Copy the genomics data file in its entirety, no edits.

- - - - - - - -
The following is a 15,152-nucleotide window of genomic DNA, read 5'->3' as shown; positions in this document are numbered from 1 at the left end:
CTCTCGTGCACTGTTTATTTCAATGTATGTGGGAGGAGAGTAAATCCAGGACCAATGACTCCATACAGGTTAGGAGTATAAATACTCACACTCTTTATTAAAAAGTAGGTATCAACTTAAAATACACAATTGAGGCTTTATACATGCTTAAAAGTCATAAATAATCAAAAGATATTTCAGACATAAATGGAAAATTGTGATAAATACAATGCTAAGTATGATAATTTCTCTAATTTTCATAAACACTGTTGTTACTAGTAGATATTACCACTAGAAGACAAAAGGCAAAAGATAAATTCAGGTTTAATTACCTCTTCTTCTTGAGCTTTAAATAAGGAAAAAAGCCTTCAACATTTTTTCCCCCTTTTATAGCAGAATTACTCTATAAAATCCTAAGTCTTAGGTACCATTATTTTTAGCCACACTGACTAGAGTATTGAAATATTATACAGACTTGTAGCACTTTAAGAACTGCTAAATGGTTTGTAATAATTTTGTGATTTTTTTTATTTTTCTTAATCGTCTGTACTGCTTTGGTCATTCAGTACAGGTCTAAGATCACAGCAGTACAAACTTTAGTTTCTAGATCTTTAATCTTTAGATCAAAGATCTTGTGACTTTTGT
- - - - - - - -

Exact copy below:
The following is a 15,152-nucleotide window of genomic DNA, read 5'->3' as shown; positions in this document are numbered from 1 at the left end:
CTCTCGTGCACTGTTTATTTCAATGTATGTGGGAGGAGAGTAAATCCAGGACCAATGACTCCATACAGGTTAGGAGTATAAATACTCACACTCTTTATTAAAAAGTAGGTATCAACTTAAAATACACAATTGAGGCTTTATACATGCTTAAAAGTCATAAATAATCAAAAGATATTTCAGACATAAATGGAAAATTGTGATAAATACAATGCTAAGTATGATAATTTCTCTAATTTTCATAAACACTGTTGTTACTAGTAGATATTACCACTAGAAGACAAAAGGCAAAAGATAAATTCAGGTTTAATTACCTCTTCTTCTTGAGCTTTAAATAAGGAAAAAAGCCTTCAACATTTTTTCCCCCTTTTATAGCAGAATTACTCTATAAAATCCTAAGTCTTAGGTACCATTATTTTTAGCCACACTGACTAGAGTATTGAAATATTATACAGACTTGTAGCACTTTAAGAACTGCTAAATGGTTTGTAATAATTTTGTGATTTTTTTTATTTTTCTTAATCGTCTGTACTGCTTTGGTCATTCAGTACAGGTCTAAGATCACAGCAGTACAAACTTTAGTTTCTAGATCTTTAATCTTTAGATCAAAGATCTTGTGACTTTTGT